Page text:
Geoff Collins embraced a lengthy rebuilding project with back-to-back youth movements. His 2020 squad was led by freshmen Jeff Sims (quarterback) and Jahmyr Gibbs (running back), with plenty of freshmen and sophomores playing roles on the offensive line and defense. They weren’t good, but they did show promise: the defense jumped to 58th in defensive SP+, and the offense averaged a solid 31.2 points per game when Gibbs had at least 100 combined rushing and receiving yards (and 16.6 when he didn’t).
Like Arkansas, Tech’s schedule is brutal. The Jackets face Miami and North Carolina in divisional play, draw Clemson from the Atlantic division and take on Notre Dame and Georgia in nonconference. Their ceiling might be 6-6. But when you’ve won six games in two years, that’s something to aspire to.
2019: 4-8 record, 124th in SP+ (-23.7 adjusted PPG)
2020: 7-5, 93rd (-6.5)
2021 projection: 8-4, 91st (-2.2)
Jeff Traylor’s first Roadrunners squad was a bit on the fortunate side — based on the stats each of their games produced, SP+ saw them more as a five- or six-win team. But they played great special teams and produced a lot more turnover opportunities than their opponents, and those things aren’t impossible to sustain.
They rank 13th in overall returning production, too: Most of last year’s difference-makers, from potential All-American running back Sincere McCormick to quarterback Frank Harris to two of the better lines in Conference USA are back. They return 12 super seniors in all, and whether they got breaks last year or not, they are projected favorites, by at least a small margin, in nine games. UAB is the favorite in the C-USA West, but UTSA heads into 2021 a solid No. 2.
NC State Wolfpack
2019: 4-8 record, 94th in SP+ (-6.3 adjusted PPG)
2020: 8-4, 54th (+3.6)
2021 projection: 7-5, 46th (+7.8)
Devin Leary faces a sneaky amount of pressure this season. He quarterbacked only four games due to a broken fibula, but in those games the Pack went 3-1, and Leary produced a Total QBR that would have ranked 13th in FBS over a full season.
The Wolfpack also won five games without Leary to finish 8-4. Granted, they lost by an average of 17 points against the three SP+ top-40 teams they faced — a defense that was good against bad opponents was really bad against good ones — and finished outside of the top 50 as a result. But they return almost every starter, and since Leary’s production only somewhat factors into the projections, State has a solid chance of improving even further beyond what SP+ expects. If Leary can live up to small-sample expectations, anyway.
2019: 6-6 record, 114th in SP+ (-13.7 adjusted PPG)
2020: 4-2, 76th (-0.8)
2021 projection: 8-4, 66th (+2.7)
The outlook for Jason Candle’s Rockets diminished a tad when starting quarterback Eli Peters retired in the offseason following a series of injuries. The replacements are capable — among them: Georgia Tech transfer Tucker Gleason and sophomore Carter Bradley, who showed big-play potential last fall — but that dropped the Rockets from first to 20th in returning production from the 50s to the 60s in the SP+ projections.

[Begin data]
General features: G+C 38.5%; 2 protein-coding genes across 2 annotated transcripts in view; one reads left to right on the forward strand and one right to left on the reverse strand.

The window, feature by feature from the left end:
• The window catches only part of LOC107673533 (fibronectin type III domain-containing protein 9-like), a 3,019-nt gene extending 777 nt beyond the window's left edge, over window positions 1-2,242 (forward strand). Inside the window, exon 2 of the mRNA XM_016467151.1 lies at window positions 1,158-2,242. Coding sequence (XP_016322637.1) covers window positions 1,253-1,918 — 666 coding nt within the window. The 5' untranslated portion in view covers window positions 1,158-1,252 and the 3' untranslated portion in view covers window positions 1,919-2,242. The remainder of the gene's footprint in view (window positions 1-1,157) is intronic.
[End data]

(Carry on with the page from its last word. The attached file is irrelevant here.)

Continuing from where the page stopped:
This is still a team built for a further surge. Things briefly fell apart in 2019, but Candle made a couple of huge defensive hires in former Mount Union head coach Vince Kehres and TFLs master Craig Kuligowski, and they immediately paid off. Now it appears every defensive starter returns, along with all-conference center Bryce Harris, big-play receiver Isaiah Winstead and nearly every offensive contributor not named Peters.
Teams most likely to rebound from a 2020 stumble
We like parallels: Just as 12 teams rose by at least 10 adjusted PPG, 12 others fell by the same amount, led by the 2019 national champions: LSU (-27.5), Navy (-18.6), Baylor (-16.5), FAU (-14.7), Louisiana Tech (-14.1), Temple (-13.3), Memphis (-13.2), Air Force (-13.1), Utah State (-12.0), Michigan (-12.0), UL Monroe (-11.4), Minnesota (-10.8).
(If you want, you can throw in Old Dominion as well — the Monarchs regressed by 10.3 adjusted PPG in 2019, then had to opt out of the 2020 season.)
On average, about eight of these teams are likely to bounce back this fall. SP+ projects 10 to do so, seven by at least three adjusted PPG.
2019: 9-4 record, 10th in SP+ (+20.7 adjusted PPG)
2020: 2-4, 33rd (+8.8)
2021 projection: 8-4, 17th (+18.3)
For years, it was easy to make the case that Jim Harbaugh’s Michigan tenure was being painted with an unfair brush. His Wolverines had won 10 games in three of his five years (they had done so only once in eight years before his arrival) and had finished 10th or better in SP+ four times after averaging a 31.1 ranking in the decade prior. His biggest crime was simply being unable to keep up with an Ohio State program achieving maybe its highest ever cruising altitude.
It’s a lot harder to make a defense after 2020. The Wolverines significantly underachieved last fall, going 2-4 and not only struggling to keep up offensively (not a new thing) but also regressing significantly on D.
SP+ projections take longer-term factors into account — your recent history beyond last season, your recent recruiting — and those factors suggest the Wolverines have good odds of improving over last year’s performance. You can be forgiven if your eyes disagree. The Wolverines have one genuine star (defensive end Aidan Hutchinson). Their starting quarterback will likely either be a frequently injured Texas Tech transfer (Alan Bowman) or a redshirt freshman (Cade McNamara) with a single strong performance, against Rutgers, on his résumé.